Callaway Golf is guardedly predicting revenues of $906 million for 2001, but results from the first quarter of this year show the company on track to have sales of $1 billion.
Callaway sales for the quarter ended March 31 were $261.4 million, up 32 percent from the $197.4 million the company earned in the first quarter of 2000. A strong second quarter could give Callaway enough momentum to crest $1 billion, even if sales flag in the third and fourth quarters.
Even so, Callaways forecasts remain conservative. New Securities & Exchange Commission regulations allow companies to make predictions about future performance, and Callaway took advantage of them to look ahead in an earnings statement that came out Wednesday afternoon. Among other predictions, Callaway foresees earnings per share of $1.54 for the year.
Callaway will continue to rely on strong metalwood sales this year, especially the ERC II, the thin-faced driver that exceeds the U.S. Golf Associations protocol on spring-like effect, and the Hawk Eye VFT drivers and fairway woods. And on May 1, the company will add two new golf ball models, the CB1 Red and CB1 Blue, to the two Rule 35 models it introduced in 2000.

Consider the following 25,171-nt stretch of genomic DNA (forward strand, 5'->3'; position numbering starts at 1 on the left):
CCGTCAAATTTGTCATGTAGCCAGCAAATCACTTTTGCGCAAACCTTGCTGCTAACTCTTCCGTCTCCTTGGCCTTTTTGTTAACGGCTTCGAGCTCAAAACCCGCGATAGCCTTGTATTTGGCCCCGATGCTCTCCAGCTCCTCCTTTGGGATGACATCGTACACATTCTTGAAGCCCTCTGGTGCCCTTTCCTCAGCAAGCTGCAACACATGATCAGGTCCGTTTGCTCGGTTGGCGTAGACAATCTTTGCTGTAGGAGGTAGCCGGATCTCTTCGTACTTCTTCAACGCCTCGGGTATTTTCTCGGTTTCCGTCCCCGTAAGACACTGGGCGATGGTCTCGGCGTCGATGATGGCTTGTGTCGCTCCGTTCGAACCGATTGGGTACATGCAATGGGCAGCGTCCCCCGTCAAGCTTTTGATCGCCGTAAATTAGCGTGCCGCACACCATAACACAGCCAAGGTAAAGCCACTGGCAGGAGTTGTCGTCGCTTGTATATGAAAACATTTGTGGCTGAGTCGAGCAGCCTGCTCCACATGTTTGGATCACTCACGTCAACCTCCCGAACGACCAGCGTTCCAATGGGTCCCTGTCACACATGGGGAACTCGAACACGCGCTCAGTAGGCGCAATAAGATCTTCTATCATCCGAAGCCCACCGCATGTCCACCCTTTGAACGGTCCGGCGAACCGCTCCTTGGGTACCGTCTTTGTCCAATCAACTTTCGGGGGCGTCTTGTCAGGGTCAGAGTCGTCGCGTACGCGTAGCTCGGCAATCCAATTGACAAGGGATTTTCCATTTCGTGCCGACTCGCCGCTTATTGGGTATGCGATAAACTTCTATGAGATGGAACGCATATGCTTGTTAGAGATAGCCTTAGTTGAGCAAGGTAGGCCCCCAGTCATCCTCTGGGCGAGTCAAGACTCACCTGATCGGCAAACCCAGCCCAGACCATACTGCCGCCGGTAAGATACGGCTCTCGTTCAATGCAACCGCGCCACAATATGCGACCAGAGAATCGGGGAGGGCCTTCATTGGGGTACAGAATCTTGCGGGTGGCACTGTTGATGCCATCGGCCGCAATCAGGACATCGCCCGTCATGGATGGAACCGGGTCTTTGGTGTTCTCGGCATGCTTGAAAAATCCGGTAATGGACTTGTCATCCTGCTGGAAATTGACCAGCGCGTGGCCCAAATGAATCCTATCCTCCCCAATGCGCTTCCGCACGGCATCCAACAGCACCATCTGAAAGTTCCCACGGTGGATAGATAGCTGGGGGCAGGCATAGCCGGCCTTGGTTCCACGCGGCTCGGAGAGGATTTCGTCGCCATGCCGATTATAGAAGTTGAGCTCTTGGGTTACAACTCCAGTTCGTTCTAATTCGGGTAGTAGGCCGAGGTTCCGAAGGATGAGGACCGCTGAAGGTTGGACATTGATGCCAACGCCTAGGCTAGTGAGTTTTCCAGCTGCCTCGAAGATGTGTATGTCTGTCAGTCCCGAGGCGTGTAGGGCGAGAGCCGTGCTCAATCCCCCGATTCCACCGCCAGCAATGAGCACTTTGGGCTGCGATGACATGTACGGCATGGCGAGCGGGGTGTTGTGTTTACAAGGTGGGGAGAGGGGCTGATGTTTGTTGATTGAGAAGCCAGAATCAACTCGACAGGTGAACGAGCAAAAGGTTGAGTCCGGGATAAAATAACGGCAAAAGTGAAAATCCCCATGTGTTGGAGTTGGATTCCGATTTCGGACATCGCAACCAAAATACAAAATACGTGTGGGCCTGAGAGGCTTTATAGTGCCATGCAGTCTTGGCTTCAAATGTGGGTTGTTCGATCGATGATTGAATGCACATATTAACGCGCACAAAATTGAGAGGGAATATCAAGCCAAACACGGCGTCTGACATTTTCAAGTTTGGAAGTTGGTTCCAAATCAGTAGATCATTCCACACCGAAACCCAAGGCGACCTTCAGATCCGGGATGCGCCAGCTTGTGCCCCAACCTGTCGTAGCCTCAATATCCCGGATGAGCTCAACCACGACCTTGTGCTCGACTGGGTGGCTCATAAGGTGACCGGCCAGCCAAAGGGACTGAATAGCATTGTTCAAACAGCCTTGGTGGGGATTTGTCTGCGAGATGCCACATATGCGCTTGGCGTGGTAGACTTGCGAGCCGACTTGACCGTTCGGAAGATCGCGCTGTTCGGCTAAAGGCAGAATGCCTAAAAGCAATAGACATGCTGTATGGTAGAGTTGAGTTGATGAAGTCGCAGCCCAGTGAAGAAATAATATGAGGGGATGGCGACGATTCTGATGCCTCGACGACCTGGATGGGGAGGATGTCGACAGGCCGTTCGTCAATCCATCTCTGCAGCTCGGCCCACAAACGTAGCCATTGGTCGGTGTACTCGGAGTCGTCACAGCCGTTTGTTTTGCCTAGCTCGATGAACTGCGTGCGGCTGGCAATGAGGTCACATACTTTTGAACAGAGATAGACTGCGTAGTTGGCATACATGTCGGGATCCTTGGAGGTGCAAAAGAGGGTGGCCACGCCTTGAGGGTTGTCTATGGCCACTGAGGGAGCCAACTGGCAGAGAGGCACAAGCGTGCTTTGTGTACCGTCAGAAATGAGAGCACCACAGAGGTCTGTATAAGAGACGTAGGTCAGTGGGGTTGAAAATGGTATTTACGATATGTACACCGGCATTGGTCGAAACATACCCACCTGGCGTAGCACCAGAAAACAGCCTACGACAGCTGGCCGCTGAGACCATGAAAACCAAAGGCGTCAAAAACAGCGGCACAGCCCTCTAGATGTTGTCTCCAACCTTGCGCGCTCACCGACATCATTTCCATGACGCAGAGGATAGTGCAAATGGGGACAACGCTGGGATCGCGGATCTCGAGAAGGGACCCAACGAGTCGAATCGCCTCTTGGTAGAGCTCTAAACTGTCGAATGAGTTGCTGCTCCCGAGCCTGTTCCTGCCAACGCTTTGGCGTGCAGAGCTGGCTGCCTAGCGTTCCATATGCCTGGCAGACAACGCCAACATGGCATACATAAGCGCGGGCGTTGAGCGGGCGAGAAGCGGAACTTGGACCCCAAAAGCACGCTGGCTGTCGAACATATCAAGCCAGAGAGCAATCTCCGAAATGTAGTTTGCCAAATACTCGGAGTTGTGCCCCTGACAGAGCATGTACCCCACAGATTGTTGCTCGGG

Here are highlights from the first quarter report:
Metalwood sales increased more than 55 percent from the first quarter of 2000, from $100.8 million to $156.6 million
Ball sales more than doubled compared to the first quarter of 2000, jumping from $6 million to $12.1 million
Domestic sales were up more than 21 percent versus Q1 2000, from $118.1 million to $142.5 million
Overseas sales increased more than 32 percent against the Q1 2000 figure, from $88.5 million to $116.4 million. Much of the increase came form Japanese sales.
Net income per share for the latest quarter was 47 cents. It was 17 cents for the first quarter of 2000.